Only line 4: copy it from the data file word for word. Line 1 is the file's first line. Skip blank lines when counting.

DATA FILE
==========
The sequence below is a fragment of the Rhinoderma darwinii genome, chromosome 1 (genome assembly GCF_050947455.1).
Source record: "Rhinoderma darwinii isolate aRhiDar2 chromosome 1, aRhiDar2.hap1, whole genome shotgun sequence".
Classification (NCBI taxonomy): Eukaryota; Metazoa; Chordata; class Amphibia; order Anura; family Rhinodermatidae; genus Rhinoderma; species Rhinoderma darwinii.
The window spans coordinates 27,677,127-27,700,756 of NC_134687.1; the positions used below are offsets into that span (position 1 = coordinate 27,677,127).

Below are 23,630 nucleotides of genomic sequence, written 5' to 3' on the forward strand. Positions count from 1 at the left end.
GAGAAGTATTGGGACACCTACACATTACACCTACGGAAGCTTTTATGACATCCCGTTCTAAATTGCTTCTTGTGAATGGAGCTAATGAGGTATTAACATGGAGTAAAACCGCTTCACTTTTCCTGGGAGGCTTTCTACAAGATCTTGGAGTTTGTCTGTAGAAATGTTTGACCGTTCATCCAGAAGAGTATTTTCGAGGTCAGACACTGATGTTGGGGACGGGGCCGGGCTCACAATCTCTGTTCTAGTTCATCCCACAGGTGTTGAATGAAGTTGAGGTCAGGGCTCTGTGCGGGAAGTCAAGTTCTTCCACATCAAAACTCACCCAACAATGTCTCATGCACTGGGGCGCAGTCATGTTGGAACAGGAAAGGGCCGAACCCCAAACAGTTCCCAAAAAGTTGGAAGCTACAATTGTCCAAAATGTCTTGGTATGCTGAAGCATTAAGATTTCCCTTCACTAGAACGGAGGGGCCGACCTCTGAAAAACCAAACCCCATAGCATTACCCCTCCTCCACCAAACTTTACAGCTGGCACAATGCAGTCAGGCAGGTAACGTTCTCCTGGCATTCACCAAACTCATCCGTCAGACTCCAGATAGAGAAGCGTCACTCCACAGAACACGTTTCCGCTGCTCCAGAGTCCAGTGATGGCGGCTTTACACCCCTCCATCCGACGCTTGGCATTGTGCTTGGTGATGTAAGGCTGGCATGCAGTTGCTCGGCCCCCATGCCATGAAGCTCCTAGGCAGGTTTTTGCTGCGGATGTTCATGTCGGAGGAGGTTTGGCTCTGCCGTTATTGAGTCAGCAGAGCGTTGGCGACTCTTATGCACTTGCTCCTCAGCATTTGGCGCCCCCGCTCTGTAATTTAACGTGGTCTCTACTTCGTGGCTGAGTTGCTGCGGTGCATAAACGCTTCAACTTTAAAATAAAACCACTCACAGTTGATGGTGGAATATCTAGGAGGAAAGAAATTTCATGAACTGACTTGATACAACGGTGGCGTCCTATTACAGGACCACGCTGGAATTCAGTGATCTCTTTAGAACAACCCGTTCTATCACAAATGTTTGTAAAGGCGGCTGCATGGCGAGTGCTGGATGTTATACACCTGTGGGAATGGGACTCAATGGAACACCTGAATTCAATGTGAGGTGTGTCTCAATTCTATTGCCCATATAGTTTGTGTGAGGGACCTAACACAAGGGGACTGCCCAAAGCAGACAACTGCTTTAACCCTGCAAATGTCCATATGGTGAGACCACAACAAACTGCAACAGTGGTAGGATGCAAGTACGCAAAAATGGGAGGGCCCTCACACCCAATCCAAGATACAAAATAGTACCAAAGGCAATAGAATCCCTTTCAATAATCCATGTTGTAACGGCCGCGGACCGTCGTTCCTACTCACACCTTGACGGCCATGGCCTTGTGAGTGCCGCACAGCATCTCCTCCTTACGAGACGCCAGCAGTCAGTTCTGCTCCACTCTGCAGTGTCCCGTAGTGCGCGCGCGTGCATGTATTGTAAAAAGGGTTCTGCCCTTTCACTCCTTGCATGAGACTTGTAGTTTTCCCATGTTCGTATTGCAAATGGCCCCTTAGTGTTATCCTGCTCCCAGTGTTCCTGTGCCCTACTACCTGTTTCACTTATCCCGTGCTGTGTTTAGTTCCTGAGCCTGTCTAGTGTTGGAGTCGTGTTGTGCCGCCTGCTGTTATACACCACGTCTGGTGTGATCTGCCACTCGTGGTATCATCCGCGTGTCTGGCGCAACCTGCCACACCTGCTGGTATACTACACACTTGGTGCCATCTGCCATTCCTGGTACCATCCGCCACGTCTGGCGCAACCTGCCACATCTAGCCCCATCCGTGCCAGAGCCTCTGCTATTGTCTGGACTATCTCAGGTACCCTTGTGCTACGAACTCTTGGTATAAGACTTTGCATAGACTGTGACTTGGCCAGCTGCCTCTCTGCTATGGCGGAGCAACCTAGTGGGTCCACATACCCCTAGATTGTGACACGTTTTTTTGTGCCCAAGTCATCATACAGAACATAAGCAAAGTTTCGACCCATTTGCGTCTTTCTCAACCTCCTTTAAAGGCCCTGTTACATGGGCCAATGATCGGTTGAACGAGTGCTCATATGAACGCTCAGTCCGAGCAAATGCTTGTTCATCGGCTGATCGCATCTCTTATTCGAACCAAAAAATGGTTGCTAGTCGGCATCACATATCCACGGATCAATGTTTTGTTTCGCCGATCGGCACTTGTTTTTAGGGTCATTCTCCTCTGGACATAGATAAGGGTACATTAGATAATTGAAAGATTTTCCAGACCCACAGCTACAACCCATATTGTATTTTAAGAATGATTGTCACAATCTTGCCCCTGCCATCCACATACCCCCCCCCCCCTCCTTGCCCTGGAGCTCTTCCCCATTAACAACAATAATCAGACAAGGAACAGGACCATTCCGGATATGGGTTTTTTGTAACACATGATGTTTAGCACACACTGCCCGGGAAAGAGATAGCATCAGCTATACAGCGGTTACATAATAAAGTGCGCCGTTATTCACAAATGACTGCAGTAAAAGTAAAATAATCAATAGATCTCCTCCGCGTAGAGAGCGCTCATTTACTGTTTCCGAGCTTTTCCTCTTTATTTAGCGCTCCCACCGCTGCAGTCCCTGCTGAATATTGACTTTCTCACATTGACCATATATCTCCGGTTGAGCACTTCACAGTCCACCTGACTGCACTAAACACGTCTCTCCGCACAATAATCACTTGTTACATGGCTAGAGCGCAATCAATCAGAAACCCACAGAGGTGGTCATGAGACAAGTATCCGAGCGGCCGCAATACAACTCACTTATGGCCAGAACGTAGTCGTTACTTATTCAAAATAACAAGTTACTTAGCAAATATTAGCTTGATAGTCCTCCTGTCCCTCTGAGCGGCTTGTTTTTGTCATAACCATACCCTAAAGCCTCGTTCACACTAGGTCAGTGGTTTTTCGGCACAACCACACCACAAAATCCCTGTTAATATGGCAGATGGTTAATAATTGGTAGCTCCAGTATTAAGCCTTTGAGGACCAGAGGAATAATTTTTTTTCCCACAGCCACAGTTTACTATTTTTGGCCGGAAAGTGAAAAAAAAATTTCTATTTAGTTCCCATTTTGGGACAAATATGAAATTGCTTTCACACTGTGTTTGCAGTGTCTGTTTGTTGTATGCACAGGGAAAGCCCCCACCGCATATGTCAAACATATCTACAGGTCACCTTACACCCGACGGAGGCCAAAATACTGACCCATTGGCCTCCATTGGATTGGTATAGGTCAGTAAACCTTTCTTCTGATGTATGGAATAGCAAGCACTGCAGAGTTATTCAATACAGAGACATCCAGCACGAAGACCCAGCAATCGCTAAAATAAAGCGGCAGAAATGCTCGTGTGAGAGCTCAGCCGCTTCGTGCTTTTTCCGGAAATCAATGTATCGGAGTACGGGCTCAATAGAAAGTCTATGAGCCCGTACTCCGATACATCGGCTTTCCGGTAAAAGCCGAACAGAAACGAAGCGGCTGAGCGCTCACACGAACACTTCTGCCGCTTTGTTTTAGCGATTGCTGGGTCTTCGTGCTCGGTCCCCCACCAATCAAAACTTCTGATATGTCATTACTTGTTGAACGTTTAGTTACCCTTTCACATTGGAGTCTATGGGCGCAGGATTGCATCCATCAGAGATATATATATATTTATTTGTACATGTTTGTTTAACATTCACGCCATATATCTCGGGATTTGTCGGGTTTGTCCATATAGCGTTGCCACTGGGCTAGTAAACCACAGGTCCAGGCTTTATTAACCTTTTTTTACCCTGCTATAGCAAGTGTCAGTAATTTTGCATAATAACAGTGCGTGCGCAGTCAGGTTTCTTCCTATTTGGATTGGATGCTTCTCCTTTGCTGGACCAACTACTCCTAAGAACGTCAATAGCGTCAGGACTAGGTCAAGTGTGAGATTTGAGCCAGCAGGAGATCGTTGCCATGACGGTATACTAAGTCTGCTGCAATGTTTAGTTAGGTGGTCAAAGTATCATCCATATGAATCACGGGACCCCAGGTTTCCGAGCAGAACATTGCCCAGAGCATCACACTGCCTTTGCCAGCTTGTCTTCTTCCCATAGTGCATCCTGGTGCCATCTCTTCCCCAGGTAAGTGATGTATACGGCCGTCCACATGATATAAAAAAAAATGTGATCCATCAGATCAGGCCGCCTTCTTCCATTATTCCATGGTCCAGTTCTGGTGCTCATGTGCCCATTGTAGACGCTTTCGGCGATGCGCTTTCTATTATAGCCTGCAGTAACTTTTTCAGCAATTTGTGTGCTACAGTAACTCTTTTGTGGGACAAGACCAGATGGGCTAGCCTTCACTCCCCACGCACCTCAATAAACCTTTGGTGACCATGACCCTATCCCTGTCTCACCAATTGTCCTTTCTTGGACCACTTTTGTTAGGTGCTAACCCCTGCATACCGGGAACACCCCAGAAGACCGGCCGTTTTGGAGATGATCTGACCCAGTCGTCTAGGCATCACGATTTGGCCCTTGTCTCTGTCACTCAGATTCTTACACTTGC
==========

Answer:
The window spans coordinates 27,677,127-27,700,756 of NC_134687.1; the positions used below are offsets into that span (position 1 = coordinate 27,677,127).